Wittlinger, Ellen. Parrotfish. New York: Simon & Schuster Children’s Publishing, 2007.
Meet Grady McNair, a typical high school student with one important difference. Grady used to be Angela. Faced with the reality that the shape of her body did not match who she was inside, Angela decided to transition. She cut her hair and chose a new name. If only changing your gender was as easy as cutting your hair and wearing new clothes. At school and at home Grady faces big challenges in helping friends and family understand who he really is, and trying to figure that big question out for himself.
Related Book: Peters, Julie Ann. Luna. New York: Little, Brown Young Readers, 2004. Found in Booklist. Both stories deal with a transgendered teen trying to find their true identity and how their identity and transition affects their relationships with their families and friends.
Published Review: From Booklist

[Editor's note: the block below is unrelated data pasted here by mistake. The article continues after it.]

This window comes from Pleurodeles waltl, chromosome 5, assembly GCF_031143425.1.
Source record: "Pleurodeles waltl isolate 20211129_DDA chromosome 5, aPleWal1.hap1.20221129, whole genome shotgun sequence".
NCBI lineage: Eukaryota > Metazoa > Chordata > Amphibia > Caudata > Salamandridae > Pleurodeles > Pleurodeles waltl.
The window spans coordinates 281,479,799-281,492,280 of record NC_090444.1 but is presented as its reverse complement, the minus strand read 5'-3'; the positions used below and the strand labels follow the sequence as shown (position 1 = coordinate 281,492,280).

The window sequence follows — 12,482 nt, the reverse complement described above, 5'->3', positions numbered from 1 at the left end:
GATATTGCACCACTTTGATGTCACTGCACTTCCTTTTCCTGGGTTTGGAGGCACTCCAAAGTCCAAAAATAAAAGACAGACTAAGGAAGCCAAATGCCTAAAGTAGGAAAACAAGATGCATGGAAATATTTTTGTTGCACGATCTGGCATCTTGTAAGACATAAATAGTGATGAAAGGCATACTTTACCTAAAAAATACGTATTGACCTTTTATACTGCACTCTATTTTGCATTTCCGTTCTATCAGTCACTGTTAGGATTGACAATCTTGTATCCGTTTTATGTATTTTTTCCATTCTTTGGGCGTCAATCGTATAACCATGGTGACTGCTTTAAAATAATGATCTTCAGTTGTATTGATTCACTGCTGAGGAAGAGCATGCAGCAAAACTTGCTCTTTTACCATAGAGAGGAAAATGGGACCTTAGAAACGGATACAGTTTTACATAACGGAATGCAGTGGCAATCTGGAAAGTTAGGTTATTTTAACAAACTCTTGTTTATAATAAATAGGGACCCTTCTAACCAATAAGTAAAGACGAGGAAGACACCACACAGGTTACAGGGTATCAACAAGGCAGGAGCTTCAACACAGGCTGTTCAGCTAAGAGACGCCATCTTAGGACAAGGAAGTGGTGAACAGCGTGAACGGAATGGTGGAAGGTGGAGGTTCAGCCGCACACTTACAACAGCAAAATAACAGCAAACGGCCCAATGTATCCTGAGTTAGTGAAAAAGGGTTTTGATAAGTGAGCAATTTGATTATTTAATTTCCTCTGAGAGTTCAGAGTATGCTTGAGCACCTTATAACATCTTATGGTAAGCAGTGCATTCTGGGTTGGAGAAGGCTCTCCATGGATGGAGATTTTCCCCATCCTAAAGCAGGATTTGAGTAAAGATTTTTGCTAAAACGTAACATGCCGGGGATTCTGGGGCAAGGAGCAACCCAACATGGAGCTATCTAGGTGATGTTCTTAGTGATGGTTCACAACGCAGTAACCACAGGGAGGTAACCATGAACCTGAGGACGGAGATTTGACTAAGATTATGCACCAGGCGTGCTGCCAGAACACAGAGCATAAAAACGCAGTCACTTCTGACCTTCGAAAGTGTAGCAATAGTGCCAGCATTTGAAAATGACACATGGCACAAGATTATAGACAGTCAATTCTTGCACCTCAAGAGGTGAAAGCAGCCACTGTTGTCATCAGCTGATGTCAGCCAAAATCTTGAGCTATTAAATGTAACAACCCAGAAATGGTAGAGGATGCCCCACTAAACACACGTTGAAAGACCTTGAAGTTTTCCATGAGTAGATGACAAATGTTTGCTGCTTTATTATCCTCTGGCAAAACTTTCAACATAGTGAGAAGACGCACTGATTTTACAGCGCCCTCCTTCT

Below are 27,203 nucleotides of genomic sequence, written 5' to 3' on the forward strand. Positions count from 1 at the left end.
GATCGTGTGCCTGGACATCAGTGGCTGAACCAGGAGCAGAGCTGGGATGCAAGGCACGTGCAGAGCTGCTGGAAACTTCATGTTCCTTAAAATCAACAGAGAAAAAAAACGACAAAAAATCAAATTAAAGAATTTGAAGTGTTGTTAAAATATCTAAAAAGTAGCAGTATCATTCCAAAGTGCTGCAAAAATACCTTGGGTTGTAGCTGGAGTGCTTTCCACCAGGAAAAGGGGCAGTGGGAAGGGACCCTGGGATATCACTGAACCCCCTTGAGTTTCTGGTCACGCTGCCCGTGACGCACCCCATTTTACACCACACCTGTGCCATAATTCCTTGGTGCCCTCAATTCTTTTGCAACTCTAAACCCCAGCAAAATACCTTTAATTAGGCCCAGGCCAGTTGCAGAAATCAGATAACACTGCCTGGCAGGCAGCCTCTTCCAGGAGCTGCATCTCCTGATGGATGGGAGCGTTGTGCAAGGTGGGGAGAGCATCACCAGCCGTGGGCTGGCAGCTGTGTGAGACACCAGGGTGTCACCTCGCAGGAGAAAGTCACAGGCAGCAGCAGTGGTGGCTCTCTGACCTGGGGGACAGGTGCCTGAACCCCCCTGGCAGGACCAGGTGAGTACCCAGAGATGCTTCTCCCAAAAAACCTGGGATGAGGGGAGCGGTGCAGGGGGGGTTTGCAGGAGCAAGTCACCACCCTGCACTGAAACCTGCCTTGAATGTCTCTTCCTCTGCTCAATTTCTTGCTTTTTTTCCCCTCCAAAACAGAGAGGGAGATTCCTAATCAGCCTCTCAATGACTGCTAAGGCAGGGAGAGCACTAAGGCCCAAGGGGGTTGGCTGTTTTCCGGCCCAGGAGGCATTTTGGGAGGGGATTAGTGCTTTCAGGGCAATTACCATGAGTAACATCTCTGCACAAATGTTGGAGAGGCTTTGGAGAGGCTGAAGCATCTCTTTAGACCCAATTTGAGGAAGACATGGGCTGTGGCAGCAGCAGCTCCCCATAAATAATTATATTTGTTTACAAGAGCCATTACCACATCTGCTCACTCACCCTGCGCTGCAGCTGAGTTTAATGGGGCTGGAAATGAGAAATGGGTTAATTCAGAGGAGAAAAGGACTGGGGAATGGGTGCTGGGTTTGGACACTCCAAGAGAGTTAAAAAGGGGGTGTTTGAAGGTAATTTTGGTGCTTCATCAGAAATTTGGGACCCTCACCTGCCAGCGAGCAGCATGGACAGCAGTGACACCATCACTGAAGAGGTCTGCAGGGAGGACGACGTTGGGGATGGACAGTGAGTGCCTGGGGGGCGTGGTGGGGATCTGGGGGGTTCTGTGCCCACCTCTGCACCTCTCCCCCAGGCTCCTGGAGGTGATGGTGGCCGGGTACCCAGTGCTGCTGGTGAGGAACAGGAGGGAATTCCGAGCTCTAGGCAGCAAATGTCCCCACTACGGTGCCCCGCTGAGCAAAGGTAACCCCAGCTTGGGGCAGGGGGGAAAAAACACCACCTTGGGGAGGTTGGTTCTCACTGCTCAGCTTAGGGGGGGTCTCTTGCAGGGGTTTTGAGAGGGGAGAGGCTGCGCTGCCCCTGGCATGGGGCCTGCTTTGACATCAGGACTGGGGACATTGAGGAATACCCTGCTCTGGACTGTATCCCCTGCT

Angela McNair is a boy! Oh, to the rest of the world she’s obviously a girl. But the transgendered high-school junior knows that she’s a boy. And so, bravely, Angela cuts her hair short, buys boys’ clothing, and announces that his name is now Grady and that he is beginning his true new life as a boy. Of course, it’s not as simple as that; Grady encounters an array of reactions ranging from outright hostility to loving support. To her credit, Wittlinger has managed to avoid the operatic (no blood is shed, no lives are threatened) but some readers may wonder if–in so doing–she has made things a bit too easy for Grady. His initially bewildered family rallies around him; he finds a champion in a female gym teacher; he loses but then regains a best friend while falling in love with a beautiful, mixed-race girl. Wittlinger, who is exploring new, potentially off-putting ground here (only Julie Anne Peters’ Luna, 2004,has dealt with this subject before in such detail), manages to create a story sufficiently nonthreatening to appeal to–and enlighten–a broad range of readers, including those at the lower end of the YA spectrum. She has also done a superb job of untangling the complexities of gender identity and showing the person behind labels like “gender dysphoria.” Grady turns out to be a very normal boy who, like every teen, must deal with vexing issues of self-identity. To his credit, he does this with courage and grace, managing to discover not only the “him” in self but, also, the “my.” Michael Cart
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